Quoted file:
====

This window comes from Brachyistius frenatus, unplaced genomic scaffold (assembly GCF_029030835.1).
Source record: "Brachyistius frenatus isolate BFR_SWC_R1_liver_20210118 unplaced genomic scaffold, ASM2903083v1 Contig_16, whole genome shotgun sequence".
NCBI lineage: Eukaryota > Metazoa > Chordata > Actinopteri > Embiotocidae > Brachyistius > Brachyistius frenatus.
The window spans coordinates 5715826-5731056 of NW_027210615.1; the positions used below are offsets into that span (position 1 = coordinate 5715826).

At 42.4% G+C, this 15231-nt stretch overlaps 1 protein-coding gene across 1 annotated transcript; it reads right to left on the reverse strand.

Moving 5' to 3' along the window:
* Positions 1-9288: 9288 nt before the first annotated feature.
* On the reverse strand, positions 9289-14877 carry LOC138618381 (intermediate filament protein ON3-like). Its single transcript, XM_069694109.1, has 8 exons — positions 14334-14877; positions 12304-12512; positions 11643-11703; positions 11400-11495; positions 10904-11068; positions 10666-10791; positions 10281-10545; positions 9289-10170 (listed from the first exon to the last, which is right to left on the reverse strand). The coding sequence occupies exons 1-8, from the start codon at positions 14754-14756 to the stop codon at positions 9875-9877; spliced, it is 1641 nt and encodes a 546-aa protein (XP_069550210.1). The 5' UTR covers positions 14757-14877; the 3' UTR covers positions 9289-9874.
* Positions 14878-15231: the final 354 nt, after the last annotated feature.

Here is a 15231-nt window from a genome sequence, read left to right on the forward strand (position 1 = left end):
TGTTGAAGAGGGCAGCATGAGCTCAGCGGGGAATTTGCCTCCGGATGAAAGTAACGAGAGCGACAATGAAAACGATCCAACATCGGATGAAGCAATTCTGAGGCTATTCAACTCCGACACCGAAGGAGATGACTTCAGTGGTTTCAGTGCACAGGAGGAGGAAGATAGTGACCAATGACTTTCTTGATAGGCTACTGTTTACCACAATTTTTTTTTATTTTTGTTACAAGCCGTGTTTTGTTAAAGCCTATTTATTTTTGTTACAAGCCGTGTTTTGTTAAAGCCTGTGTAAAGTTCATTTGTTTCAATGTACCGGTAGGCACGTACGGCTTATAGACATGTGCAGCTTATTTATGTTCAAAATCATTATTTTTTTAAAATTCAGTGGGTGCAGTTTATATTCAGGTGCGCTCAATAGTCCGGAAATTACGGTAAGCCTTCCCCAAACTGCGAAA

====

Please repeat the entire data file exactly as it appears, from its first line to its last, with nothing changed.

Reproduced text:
This window comes from Brachyistius frenatus, unplaced genomic scaffold (assembly GCF_029030835.1).
Source record: "Brachyistius frenatus isolate BFR_SWC_R1_liver_20210118 unplaced genomic scaffold, ASM2903083v1 Contig_16, whole genome shotgun sequence".
NCBI lineage: Eukaryota > Metazoa > Chordata > Actinopteri > Embiotocidae > Brachyistius > Brachyistius frenatus.
The window spans coordinates 5715826-5731056 of NW_027210615.1; the positions used below are offsets into that span (position 1 = coordinate 5715826).

At 42.4% G+C, this 15231-nt stretch overlaps 1 protein-coding gene across 1 annotated transcript; it reads right to left on the reverse strand.

Moving 5' to 3' along the window:
* Positions 1-9288: 9288 nt before the first annotated feature.
* On the reverse strand, positions 9289-14877 carry LOC138618381 (intermediate filament protein ON3-like). Its single transcript, XM_069694109.1, has 8 exons — positions 14334-14877; positions 12304-12512; positions 11643-11703; positions 11400-11495; positions 10904-11068; positions 10666-10791; positions 10281-10545; positions 9289-10170 (listed from the first exon to the last, which is right to left on the reverse strand). The coding sequence occupies exons 1-8, from the start codon at positions 14754-14756 to the stop codon at positions 9875-9877; spliced, it is 1641 nt and encodes a 546-aa protein (XP_069550210.1). The 5' UTR covers positions 14757-14877; the 3' UTR covers positions 9289-9874.
* Positions 14878-15231: the final 354 nt, after the last annotated feature.

Here is a 15231-nt window from a genome sequence, read left to right on the forward strand (position 1 = left end):
TGTTGAAGAGGGCAGCATGAGCTCAGCGGGGAATTTGCCTCCGGATGAAAGTAACGAGAGCGACAATGAAAACGATCCAACATCGGATGAAGCAATTCTGAGGCTATTCAACTCCGACACCGAAGGAGATGACTTCAGTGGTTTCAGTGCACAGGAGGAGGAAGATAGTGACCAATGACTTTCTTGATAGGCTACTGTTTACCACAATTTTTTTTTATTTTTGTTACAAGCCGTGTTTTGTTAAAGCCTATTTATTTTTGTTACAAGCCGTGTTTTGTTAAAGCCTGTGTAAAGTTCATTTGTTTCAATGTACCGGTAGGCACGTACGGCTTATAGACATGTGCAGCTTATTTATGTTCAAAATCATTATTTTTTTAAAATTCAGTGGGTGCAGTTTATATTCAGGTGCGCTCAATAGTCCGGAAATTACGGTAAGCCTTCCCCAAACTGCGAAA